Secondary Impacts to Bark Beetle Invaded Conifers
Bark beetles evolved a symbiotic relationship with microorganisms. Bacteria are present in the gut and in the phloem tissues surrounding the galleries. The role of the bacteria is not yet known but is suspected to aid in digestion within the gut and possibly to alter the nutrient content of the phloem prior to ingestion. Yeasts are also associated with bark beetles and are found within the phloem tissues near the galleries. Again, they are likely to play a role in nutrition but the effect on the tree is unclear. Bark beetles carry a variety of fungal species which adhere to the exoskeleton, or within specialized structures on their heads. The benefit of this relationship to the beetle is not understood but is likely to be related to nutrition. The benefit to the fungi is clear. The beetles transport the fungi to new host trees where the fungi become established. Fungi are detrivores, consuming dead and dying plant tissues. The action of fungi on dead and dying trees is beneficial to the forest, releasing nutrients back into the soil for re-use. The impact of a fungal invasion into a bark beetle infested tree is thought to contribute to tree death by preventing defense reactions, clogging the phloem and xylem, and aiding in beetle brood development. The degree to which the fungi impact the tree isdependent upon the fungal species.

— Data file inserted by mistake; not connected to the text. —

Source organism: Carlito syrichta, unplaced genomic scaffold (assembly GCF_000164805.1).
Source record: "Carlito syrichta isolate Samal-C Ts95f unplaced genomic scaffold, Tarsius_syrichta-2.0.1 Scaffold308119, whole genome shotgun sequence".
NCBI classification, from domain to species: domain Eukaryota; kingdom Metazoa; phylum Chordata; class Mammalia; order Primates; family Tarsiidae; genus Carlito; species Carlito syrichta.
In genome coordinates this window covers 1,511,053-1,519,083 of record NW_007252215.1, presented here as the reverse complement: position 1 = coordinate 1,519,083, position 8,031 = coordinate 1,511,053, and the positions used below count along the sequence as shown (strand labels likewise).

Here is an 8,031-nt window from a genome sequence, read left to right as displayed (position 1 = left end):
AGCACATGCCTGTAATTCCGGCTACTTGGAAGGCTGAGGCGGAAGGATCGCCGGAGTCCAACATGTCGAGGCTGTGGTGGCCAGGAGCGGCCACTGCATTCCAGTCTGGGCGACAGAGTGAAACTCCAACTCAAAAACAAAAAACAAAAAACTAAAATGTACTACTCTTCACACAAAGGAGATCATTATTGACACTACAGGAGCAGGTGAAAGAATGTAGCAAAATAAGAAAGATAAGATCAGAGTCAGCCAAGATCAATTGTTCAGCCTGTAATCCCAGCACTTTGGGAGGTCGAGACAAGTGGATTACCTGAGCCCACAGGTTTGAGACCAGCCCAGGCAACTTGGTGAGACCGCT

Many of the fungi associated with bark beetles are in the genus Ophiostoma and are referred to as blue staining fungi. These species cause a blue stain to appear in the sapwood. A cross section or "round" of a tree will reveal the presence of the fungi as blue wedge shaped stain running from the outer edge of the section towards the center. The presence of the fungi does not alter the structural integrity of the wood but many mills downgrade the wood due to its appearance. Some retailers have taken advantage of the altered appearance and sell blue stained lumber at higher cost do to its pleasing aesthetic qualities. In either case, the wood retrieved from bark beetle killed trees can be used in the same manner as trees cut specifically for milling purposes.